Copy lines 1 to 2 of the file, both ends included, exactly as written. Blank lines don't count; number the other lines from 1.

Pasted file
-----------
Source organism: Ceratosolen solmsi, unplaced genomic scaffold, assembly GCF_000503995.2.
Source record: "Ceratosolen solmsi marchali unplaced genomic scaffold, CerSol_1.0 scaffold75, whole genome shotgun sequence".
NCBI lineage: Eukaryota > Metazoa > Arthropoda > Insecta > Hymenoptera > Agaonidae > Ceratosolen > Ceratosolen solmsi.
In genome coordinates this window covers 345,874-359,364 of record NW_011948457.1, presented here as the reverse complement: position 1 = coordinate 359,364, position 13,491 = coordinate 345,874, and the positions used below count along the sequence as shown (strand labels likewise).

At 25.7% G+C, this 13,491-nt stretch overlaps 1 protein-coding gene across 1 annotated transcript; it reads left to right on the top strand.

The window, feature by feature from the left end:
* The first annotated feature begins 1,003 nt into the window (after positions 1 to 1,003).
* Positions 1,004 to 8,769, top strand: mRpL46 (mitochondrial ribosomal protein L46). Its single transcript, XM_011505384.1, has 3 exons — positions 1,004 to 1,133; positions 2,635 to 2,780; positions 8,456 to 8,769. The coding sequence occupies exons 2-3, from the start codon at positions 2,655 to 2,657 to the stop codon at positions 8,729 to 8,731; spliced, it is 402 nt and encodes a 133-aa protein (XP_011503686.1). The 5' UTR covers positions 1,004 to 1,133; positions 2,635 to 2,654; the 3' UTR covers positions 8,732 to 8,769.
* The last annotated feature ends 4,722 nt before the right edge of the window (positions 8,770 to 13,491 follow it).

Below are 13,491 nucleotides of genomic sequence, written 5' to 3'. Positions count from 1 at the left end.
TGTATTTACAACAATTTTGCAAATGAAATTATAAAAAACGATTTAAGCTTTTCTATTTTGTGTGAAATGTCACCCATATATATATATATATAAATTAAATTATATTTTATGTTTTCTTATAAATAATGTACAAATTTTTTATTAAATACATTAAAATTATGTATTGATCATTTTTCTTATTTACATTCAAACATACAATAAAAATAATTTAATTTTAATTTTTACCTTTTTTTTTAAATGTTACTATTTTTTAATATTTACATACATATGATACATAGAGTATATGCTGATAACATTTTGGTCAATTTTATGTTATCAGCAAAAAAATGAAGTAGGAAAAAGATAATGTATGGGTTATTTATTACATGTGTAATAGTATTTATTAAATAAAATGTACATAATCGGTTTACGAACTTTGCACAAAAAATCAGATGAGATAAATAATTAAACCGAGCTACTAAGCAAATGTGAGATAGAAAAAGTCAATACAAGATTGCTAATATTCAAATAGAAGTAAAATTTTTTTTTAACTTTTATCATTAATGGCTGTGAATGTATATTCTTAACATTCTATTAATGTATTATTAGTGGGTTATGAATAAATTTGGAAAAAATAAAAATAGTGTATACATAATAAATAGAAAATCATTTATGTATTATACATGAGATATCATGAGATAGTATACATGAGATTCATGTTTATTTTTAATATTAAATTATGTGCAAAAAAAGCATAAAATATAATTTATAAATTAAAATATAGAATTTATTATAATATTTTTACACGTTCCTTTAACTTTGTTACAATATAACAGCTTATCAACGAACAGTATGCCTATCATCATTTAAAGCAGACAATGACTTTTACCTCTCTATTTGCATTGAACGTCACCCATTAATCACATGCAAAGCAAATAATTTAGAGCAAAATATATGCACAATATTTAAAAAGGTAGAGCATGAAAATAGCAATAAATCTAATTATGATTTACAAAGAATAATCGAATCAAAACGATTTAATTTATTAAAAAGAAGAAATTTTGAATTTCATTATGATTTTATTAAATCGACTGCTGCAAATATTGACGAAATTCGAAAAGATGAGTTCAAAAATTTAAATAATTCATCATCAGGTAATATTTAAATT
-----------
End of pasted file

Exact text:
Source organism: Ceratosolen solmsi, unplaced genomic scaffold, assembly GCF_000503995.2.
Source record: "Ceratosolen solmsi marchali unplaced genomic scaffold, CerSol_1.0 scaffold75, whole genome shotgun sequence".